Sample tag names
- refx - reference
- runx - running list
- rcpx - recipes
- mtgx - meeting notes
- blogx - blog entires
- contactx - contact information records
- carx - auto info
- notex - note taking for courses or lectures
- lolx - wildcard!!!
Naming your notes with a tagx-filename scheme gives you a bit of “meta data” right in the filename for easy search and use even outside of nvALT. The tags I most commonly use myself are refx and runx. If I’m learning how to use a new text editor or solving a difficult technical problem, I almost always have nvALT open and am jotting down notes, copying and pasting reference material into a refx-thing-im-figuring-out text file. If you’re a list person as I am, then keeping a bunch of files like runx-blog-topic-ideas, runx-bucket-list, runx-girl-baby-names, or runx-mmorpg-character-names around can be quite handy.
Why the “x”? The x is purely to represent that it is a tag. If you want to find all your running lists you can search for runx and not worry about reference files that contain the word “run” cluttering up your search results.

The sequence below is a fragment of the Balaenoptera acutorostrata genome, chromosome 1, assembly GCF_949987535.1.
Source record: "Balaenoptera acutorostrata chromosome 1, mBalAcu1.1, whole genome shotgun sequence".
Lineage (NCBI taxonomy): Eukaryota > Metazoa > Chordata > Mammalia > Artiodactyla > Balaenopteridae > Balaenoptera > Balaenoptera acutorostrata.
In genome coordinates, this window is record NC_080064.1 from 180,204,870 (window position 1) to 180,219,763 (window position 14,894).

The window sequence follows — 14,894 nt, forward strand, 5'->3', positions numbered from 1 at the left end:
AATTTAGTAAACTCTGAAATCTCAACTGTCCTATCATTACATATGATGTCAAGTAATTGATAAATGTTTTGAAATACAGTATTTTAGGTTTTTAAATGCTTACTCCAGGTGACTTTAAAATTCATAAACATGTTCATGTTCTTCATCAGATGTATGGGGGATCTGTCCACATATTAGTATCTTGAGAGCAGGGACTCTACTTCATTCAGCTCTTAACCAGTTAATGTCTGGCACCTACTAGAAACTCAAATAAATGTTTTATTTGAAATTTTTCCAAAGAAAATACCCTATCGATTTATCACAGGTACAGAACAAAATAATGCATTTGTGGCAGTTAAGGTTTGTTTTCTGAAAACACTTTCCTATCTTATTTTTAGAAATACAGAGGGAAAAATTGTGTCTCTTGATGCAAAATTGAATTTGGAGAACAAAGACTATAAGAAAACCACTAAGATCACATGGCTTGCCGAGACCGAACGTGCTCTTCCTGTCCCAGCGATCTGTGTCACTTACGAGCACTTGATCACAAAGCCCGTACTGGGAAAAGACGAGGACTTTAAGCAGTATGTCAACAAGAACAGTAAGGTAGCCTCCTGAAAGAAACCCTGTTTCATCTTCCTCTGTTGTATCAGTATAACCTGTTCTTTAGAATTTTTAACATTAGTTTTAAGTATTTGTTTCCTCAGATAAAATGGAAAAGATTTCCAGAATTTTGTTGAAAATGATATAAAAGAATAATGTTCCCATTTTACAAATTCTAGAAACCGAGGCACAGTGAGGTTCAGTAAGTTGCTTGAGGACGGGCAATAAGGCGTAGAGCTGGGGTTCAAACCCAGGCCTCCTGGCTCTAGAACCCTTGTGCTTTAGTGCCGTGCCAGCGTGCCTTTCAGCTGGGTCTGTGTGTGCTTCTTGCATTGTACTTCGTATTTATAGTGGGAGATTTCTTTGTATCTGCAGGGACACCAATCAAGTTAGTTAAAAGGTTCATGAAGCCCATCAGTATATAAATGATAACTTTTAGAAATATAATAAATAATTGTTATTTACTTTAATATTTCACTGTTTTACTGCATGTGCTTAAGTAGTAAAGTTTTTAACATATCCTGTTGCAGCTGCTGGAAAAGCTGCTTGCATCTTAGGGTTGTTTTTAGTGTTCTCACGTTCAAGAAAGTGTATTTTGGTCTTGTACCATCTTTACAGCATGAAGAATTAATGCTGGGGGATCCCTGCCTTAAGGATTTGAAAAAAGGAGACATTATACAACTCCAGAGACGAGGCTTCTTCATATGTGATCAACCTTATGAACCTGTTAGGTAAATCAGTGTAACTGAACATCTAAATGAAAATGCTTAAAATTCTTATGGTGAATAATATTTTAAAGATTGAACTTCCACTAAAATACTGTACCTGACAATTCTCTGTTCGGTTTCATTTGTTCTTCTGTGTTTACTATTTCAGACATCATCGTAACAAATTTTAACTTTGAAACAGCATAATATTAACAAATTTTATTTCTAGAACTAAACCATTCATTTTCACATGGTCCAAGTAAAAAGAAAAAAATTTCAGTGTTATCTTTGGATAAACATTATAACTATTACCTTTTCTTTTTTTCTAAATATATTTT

In addition to filename tagging you can also use nvALT’s built in tagging system with the keyboard shortcut ⌘⇧T mentioned above. This allows you to add tags to your files or edit existing tags.
Once tags are added, this is how your entry will look.
Write With Markdown
I highly recommend you take a look at writing with markdown if you have not ventured down that path already. Markdown syntax is easy to type and readable to people who are unfamiliar with markdown. Your notes remain in portable readable plain text and can be easily exported to fully formatted HTML or RTF. Writing in markdown format is definitely essential to my plain text note taking workflow.
You can also preview your markdown notes as html right from inside nvALT with the keyboard shortcut ^⌘P. If you leave this preview window open the HTML preview will update live as you edit or add to your notes.
Though it’s not markdown specific, another feature that can really enhance writing in markdown is “Auto-pair”. Much like working in other text editors designed for programming tasks, this will auto close parenthesis, brackets, and more.
Another great trick with nvALT is the ability to link from one note to another with wiki-style links. This is very valuable for referencing information you may not want to create or duplicate within your current note. I recommend you rely on the very fast full text search across all your notes to find what you want and just use wiki links for reference on occasion, rather than maintain a table of contents style text document, but it is an option if that fits your particular use case.